The girl lifted her head and nodded, half-sleepily, half-resignedly. Tara pushed the covers down and helped pull Sophie to standing. She took her small hand and started to lead her from the room, under the auspice of getting them both to the kitchen for breakfast, when her daughter planted her feet and stopped their progress.
“Careful, Mommy, the ring!”
Tara froze. “What?”
Sophie pointed to the floor in front of her mother’s foot. “Lulu’s ring! You were going to step on it!”
The blonde looked down and saw the small loop of yellow play-dough on the floor. “Sophie, what’s the rule about play-dough on the carpet?”
“It’s not ‘posed to be there?”
“Because it gets stuck’ded in the fibers?”
Letting the grammatical error slide for the moment, Tara continued, “so why is–”
“Lulu’s ring,” Sophie supplied.
“Yes, Lulu’s ring, on the carpet?”
“It wasn’t there when I went to bed,” she argued.
“Where was it?”
“On Lulu, ’cause Betty gave it to her when they got married.”
Tara could not suppress the smile that grew across her face. She looked down at the row of stuffed animals she’d bypassed earlier on her way into the room and observed them more closely. It was a wedding ceremony. Lulu the Lop-Eared Bunny (Sophie’s favorite toy) was sat carefully next to Betty the Bear at the head of the row of the rest of the toys. It appeared that Pierre the Poodle was presiding… naturally.
“Alright, well, it must have fallen off Lulu overnight,” she said, stooping to pick the soft-clay band up from the floor. “Can we set it on your desk for now?”
“No, it has to go on Lulu ’cause she’s married!”
Tara pressed her lips together. It was too early for a debate with a seven-year-old. “Alright, well how about we put Lulu and Betty on your desk and say they’re on their honeymoon? That way Lulu can wear her ring and the play-dough is off the carpet, ok?”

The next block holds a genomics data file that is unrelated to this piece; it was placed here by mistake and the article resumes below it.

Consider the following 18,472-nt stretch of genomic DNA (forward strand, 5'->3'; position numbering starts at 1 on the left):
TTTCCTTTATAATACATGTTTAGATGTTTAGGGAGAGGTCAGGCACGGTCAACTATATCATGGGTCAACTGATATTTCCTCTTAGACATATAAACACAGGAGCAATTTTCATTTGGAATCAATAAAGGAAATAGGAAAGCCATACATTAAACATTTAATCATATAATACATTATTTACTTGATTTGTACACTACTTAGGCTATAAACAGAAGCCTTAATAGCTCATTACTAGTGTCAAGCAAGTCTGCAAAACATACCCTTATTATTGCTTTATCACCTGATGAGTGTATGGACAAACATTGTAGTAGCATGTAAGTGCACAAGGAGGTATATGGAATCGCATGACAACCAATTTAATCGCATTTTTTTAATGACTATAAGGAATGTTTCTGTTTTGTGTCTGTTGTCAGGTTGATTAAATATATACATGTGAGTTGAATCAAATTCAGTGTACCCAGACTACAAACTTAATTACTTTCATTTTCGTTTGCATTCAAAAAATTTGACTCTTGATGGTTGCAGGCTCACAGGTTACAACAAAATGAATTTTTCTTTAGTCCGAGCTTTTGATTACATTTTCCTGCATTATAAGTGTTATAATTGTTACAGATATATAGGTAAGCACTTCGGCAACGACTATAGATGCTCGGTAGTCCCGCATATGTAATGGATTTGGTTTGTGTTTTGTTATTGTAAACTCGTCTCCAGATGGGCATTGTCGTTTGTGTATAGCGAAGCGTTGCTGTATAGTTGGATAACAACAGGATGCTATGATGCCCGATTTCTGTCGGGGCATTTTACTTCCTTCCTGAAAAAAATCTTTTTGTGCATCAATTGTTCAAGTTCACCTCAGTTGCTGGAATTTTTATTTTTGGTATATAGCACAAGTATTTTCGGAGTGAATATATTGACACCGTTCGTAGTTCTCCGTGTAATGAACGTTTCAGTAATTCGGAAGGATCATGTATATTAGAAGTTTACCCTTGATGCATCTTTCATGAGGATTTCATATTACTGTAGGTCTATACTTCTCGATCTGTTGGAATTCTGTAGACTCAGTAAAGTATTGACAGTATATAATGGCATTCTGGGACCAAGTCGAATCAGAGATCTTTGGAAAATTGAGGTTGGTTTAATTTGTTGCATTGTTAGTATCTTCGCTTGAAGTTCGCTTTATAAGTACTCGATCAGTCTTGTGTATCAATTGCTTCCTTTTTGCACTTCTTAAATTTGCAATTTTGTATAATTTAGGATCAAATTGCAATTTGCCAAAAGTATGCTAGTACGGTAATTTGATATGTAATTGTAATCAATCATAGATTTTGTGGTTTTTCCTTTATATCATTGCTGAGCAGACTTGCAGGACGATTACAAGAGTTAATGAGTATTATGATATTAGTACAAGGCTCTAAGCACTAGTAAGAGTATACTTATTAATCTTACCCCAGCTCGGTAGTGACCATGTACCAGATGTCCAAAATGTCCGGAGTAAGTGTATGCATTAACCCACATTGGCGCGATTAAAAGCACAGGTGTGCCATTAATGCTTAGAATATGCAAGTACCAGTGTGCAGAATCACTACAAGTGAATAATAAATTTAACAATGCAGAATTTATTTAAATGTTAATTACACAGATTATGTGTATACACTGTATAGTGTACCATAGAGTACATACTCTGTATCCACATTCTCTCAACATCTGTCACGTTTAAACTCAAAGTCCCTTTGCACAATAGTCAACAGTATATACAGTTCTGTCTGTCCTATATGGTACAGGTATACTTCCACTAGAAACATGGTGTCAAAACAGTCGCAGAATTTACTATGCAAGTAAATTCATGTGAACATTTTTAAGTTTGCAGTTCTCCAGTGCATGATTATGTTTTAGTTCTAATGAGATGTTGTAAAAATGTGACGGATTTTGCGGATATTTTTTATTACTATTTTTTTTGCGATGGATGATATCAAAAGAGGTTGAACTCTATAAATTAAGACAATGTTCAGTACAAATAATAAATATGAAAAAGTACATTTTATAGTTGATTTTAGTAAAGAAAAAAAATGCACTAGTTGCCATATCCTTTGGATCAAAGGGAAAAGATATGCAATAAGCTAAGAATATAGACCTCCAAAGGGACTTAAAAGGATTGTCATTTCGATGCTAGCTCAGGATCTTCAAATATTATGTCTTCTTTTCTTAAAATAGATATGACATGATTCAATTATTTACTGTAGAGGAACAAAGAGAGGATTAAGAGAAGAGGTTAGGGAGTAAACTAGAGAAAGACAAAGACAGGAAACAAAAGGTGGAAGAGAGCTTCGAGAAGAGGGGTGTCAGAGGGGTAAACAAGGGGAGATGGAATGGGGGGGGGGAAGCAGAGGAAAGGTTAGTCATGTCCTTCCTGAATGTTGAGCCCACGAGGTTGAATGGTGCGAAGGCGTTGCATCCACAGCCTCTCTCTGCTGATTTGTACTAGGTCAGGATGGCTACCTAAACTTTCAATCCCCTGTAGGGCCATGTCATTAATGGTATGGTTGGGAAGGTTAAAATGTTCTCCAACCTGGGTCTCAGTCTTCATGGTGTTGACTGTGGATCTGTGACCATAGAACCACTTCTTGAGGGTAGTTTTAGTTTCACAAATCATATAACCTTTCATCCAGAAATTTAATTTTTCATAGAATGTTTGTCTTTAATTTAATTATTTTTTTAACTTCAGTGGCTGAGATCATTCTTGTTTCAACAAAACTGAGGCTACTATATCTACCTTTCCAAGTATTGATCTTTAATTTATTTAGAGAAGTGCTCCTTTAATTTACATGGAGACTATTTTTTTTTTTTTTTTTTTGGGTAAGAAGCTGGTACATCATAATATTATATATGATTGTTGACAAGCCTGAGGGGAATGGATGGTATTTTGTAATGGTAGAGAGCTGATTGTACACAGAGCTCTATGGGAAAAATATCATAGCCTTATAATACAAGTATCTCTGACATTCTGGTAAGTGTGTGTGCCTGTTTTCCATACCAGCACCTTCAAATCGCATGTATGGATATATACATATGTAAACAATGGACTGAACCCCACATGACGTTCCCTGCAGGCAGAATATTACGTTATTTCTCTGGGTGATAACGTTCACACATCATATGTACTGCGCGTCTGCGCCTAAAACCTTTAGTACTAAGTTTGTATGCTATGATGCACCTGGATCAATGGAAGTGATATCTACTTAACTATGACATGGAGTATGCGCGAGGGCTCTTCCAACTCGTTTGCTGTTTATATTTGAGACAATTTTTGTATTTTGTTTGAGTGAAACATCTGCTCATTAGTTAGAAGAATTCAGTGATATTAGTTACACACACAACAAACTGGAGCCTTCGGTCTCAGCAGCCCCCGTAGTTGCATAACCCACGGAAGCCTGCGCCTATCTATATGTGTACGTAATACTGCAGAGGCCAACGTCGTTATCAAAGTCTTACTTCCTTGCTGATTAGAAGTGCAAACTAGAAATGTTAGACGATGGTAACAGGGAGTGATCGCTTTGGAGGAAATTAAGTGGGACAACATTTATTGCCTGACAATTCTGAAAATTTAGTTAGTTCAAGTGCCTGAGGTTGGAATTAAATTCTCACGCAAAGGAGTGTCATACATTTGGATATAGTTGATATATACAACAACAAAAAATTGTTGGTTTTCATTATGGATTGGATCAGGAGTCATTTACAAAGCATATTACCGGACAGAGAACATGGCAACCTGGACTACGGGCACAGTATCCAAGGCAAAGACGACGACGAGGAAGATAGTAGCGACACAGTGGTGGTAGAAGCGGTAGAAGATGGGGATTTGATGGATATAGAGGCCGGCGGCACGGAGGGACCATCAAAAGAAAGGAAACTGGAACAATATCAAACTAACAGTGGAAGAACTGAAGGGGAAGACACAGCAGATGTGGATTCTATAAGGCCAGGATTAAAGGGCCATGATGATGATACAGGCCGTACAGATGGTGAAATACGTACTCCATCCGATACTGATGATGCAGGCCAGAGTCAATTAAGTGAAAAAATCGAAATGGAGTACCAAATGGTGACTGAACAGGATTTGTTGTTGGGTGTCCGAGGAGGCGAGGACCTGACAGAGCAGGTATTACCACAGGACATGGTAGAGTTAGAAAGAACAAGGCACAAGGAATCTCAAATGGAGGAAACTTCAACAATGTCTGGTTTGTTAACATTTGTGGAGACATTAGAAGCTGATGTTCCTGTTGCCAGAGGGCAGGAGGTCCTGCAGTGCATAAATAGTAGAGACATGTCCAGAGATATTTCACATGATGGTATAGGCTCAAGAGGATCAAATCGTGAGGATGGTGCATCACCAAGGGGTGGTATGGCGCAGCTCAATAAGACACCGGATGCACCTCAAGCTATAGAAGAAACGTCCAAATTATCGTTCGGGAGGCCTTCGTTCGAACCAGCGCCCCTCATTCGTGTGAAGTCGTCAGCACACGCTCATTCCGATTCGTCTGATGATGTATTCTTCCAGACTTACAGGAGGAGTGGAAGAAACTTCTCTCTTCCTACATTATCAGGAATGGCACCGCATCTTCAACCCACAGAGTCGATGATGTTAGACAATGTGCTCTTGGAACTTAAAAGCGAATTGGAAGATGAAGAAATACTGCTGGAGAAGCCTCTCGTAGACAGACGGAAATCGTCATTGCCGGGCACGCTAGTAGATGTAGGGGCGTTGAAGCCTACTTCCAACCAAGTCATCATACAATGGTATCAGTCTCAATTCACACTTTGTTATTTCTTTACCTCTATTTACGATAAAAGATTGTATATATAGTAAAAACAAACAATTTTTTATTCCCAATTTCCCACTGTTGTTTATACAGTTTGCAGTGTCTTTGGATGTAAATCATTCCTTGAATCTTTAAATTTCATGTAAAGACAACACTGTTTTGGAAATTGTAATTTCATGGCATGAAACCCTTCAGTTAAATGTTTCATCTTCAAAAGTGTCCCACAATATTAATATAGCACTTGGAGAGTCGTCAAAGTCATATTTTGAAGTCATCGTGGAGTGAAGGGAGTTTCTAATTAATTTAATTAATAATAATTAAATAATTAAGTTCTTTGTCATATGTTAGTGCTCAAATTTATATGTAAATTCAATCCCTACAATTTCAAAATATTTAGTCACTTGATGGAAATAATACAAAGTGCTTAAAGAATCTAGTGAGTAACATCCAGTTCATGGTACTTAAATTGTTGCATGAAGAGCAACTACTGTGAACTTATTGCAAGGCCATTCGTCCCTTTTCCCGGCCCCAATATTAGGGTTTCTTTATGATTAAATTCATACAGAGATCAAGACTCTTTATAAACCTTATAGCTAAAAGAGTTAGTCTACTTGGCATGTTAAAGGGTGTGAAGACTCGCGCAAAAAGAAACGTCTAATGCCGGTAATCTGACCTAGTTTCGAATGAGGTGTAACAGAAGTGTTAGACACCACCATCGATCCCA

Sophie quickly picked up the two stuffed animals and placed them reverently on her desk. Tara handed her the ring and she delicately balanced it on Lulu’s paw.
“All good?” She asked her daughter.
“All good,” the girl replied, then hurled herself through her bedroom door and down the hall to the stairs screaming, “cereal time!” As she went.
Tara winced at the high-pitched exclamation and followed after her. “Please don’t yell in the house!”
“You are!” Sophie hollered back from the foot of the stairs.
Tara slapped her palm to her forehead. “Every time.” She shook her head and hurried downstairs, reaching the kitchen in time to prevent an epic cereal spill as Sophie tried to pour herself a bowl at the kitchen island.
“Woah, speed racer,” she said, grasping the box, and pulling it from Sophie’s hands. “Let me help with that.”
“I can do it,” Sophie protested.
“I know you can,” said Tara. “Grab your bowl and spoon and bring them over to the nook table.” She watched her little girl do as told. “Ok, you can pour yourself a bowl here.” She set the cereal box on the table.
“Why here and not over there?” Asked Sophie.
“Because the island countertop is a little too high for you to be able to pour accurately,” her mother explained as she grabbed two mugs from the cupboard and set them next to the coffeemaker on the counter. The machine had been set the night before to automatically brew the morning’s pot. Tara slid the carafe from the hot plate and poured two cups of coffee. She swiftly added two scoops of sugar to each and then grasped both mugs through the handles with one hand, carrying them to the fridge and pulling out the jug of milk with the other.